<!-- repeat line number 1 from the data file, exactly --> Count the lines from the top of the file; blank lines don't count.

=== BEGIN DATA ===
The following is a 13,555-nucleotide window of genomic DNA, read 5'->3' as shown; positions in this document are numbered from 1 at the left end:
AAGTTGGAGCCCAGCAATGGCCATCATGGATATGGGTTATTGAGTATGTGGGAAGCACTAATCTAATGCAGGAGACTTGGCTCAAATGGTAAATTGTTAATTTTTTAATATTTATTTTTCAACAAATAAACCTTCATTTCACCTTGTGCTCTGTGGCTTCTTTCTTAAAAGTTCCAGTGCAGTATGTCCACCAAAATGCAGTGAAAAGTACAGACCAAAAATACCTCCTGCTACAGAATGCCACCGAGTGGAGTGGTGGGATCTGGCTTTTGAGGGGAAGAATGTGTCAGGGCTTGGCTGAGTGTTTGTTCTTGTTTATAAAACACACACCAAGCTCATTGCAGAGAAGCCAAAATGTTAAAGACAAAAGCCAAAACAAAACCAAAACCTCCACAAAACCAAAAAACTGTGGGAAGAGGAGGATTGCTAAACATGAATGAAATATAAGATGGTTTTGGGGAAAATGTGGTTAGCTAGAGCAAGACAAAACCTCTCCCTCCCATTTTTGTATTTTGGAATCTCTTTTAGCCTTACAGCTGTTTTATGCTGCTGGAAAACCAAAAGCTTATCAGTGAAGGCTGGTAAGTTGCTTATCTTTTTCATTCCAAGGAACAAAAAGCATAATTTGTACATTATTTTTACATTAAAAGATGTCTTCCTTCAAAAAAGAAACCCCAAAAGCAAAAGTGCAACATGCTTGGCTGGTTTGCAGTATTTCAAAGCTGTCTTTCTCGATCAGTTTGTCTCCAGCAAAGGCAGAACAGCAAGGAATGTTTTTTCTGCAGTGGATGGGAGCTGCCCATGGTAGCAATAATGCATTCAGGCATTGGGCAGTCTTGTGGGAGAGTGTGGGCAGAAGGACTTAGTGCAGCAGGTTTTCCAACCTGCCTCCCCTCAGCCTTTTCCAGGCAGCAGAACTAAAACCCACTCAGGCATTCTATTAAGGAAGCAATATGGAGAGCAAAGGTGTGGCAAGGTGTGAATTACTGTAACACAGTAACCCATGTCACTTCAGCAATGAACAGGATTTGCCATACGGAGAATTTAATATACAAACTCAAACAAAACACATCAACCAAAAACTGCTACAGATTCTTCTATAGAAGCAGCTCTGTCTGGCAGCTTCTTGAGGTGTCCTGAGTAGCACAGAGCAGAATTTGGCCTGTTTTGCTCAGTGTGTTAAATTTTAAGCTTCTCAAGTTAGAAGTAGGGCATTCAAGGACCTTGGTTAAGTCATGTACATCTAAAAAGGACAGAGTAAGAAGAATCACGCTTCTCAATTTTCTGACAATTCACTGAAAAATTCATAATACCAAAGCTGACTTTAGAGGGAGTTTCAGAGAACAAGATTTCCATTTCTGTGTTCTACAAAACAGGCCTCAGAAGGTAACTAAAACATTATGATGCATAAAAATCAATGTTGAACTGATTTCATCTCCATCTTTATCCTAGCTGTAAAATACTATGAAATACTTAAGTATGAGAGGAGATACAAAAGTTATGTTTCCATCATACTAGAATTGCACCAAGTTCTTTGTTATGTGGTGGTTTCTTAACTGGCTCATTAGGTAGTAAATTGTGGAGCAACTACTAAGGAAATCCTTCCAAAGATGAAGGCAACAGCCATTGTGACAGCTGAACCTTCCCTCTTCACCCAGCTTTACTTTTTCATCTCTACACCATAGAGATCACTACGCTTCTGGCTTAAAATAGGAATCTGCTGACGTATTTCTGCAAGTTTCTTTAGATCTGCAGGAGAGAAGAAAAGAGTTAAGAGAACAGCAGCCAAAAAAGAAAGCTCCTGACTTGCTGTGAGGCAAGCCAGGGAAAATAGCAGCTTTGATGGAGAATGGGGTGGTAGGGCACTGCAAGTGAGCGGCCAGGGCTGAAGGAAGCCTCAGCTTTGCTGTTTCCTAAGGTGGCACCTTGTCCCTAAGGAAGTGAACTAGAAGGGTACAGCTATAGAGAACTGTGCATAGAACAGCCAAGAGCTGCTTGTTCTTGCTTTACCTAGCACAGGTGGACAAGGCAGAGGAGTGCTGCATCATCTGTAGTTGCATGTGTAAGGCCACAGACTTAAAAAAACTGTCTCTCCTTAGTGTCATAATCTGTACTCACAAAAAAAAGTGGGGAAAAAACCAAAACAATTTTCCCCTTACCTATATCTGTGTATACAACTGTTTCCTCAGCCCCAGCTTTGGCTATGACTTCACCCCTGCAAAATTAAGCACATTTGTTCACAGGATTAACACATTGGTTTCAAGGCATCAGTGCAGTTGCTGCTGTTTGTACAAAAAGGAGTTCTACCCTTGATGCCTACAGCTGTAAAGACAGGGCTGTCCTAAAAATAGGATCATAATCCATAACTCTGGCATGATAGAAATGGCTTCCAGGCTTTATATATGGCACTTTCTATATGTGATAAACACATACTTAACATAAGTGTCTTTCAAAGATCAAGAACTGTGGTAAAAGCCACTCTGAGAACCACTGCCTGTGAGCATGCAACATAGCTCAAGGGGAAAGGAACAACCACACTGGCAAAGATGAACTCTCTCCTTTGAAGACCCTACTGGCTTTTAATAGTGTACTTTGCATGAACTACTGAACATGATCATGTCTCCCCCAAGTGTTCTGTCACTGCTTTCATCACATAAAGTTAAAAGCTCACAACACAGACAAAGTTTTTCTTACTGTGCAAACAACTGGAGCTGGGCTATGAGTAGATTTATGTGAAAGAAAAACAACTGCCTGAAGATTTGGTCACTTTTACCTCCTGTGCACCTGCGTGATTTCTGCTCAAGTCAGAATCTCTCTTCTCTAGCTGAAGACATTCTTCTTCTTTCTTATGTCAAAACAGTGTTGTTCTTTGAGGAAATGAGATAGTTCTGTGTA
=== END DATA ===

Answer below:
The following is a 13,555-nucleotide window of genomic DNA, read 5'->3' as shown; positions in this document are numbered from 1 at the left end: